Over the last two weeks I have observed several fields and received numerous reports of potassium (K) deficiency symptoms developing in corn and soybean crops in many parts of the state. Many farmers have not seen this before in their fields and question if it really is K deficiency. Diagnosing crop nutrient deficiencies based solely on visual symptoms is not always easy, but K deficiency symptoms, shown in the photos here, are very distinct for corn and soybean. The symptoms start to develop in the older leaves with yellowing of the leaf margins. The yellowing normally starts in the leaf tip and extends to the base of the leaf along the edges. In more severe cases the leaf edges look dead (brown) while the new leaves remain green; this is because K present in older tissues is remobilized to supply K to the newer tissues.
Sometimes people confuse symptoms of K deficiency in corn with those of nitrogen deficiency. While nitrogen deficiency also occurs in older leaves, starting in the tip, yellowing develops along the midrib toward the leaf base, forming a V shape.
What is causing the deficiency? The symptoms showing up in so many fields reflect two general conditions: insufficient supply due to low soil-test K levels, and reduced K availability due to less-than-ideal soil conditions and slow root activity.
Some fields show K deficiency because the soil is K-deficient. A 2007-08 survey of nearly 550 randomly selected fields throughout Illinois indicated that approximately 45% tested low in K (below the critical level needed to maximize yield; details in Figure 2). When soils are below the critical level, there is a strong probability of yield reduction, even if the crop does not develop deficiency symptoms in the leaves. The fact that this year deficiency symptoms are developing in some fields due to low soil-test K levels exacerbated by dry conditions should be a warning signal to apply K this fall. The crops in most of these fields will likely not recover even after growing-season conditions improve.
In other fields showing K deficiency, the soil-test K levels are adequate for corn and soybean production, but environmental conditions are causing a temporary deficiency that should disappear soon after growing-season conditions improve. Potassium ions move in the soil solution by diffusion (from areas of high concentration near the soil particles to areas of low concentrations close to crop roots). The diffusion distance is very short, and where water is limited (soil pores have more air than water) the distance that K ions have to travel to reach the root becomes too far, as ions cannot diffuse through air. So under droughty conditions, as far as the crop is concerned it is as if the ions were not present.
Dry conditions also limit root growth and activity, which further reduces the capacity of the crop to take up K. Other factors that can reduce K availability by limiting roots include soils that are either too loose or compacted, root damage by disease or insect pruning, shallow seed-planting depth, and seed-furrow sidewall compaction that occurs when planting in wet soils (not a common problem this year).
What can be done about K deficiency? The best way to supply K is in the soil before planting is done. Similarly taking place before planting are management practices to avoid soil conditions that intensify the negative effect of dry weather on K availability, even in well-fertilized fields. There is thus little that can be done in an economically feasible way to correct a K deficiency for this year's crops.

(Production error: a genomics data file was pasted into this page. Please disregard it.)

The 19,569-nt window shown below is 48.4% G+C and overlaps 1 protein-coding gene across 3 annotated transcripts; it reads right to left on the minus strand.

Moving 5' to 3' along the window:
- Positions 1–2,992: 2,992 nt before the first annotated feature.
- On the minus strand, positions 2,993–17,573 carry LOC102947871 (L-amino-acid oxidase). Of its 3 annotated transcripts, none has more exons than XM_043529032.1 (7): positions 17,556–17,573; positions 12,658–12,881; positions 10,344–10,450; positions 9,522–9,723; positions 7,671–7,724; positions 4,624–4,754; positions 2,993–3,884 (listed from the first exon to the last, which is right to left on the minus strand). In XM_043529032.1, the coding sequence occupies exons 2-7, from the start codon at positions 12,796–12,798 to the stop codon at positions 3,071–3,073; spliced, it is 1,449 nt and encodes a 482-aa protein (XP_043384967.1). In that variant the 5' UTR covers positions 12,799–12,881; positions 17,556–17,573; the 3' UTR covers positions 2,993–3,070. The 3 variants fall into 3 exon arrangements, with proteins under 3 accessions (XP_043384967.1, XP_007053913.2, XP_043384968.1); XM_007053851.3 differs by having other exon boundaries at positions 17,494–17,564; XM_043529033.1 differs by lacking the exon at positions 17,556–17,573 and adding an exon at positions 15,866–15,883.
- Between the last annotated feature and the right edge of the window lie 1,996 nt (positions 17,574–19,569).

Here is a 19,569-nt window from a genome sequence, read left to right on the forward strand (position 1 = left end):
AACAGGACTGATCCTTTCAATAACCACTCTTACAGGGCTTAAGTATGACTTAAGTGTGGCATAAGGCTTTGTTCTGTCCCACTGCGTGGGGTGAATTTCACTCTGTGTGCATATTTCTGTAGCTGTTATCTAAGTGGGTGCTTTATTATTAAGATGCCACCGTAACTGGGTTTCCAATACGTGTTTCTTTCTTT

Remember that if the deficiency is caused by factors other than low soil-test K, applying K fertilizer to the soil would not be profitable for this year's crop. Even in low-K soils, a liquid or dry application between crop rows is not a good option unless there is sufficient rain to move K into the root zone. A positive outcome, however, is that even if there is not sufficient rain to move K to the root zone, the application can begin to correct soil K levels for the next crop.
Another potential advantage to soil applications is that higher rates of fertilizer can be applied than with foliar applications. Both old and new research in midwestern states has shown that foliar K applications produce results too limited and inconsistent to be profitable in most years, especially given that deficiency tends to occur in isolated and small areas of the field. To my knowledge, none of the trials showing response to foliar applications occurred under droughty conditions. Still, if a foliar K application is deemed necessary, I recommend using fluid products that do not contain potassium chloride, potassium sulfate, or other ingredients with a high salt index so that higher K rates can be applied without concern for canopy injury. In general, for trials where there was a yield response to low-salt foliar K applications, the response was obtained without canopy damage at rates of 10 to 12 lb of K2O per acre or less.
The best action at this point is to look for clues that may help with determining how best to solve or minimize any future K deficiency. Take note of the general condition of the roots and the physical condition of the soil, and collect soil samples for K analysis from adjacent areas with seemingly normal growth and K-deficiency symptoms. If the deficiency is not extreme and is caused by dry conditions, the crop likely will recover with little or no yield reduction once there is sufficient rain. Most fields have areas that are more severely affected than others; it would be advisable to mark those areas with a handheld global positioning system (GPS) and go back after harvest to sample the soil and to target the area with variable rate applications if deemed necessary.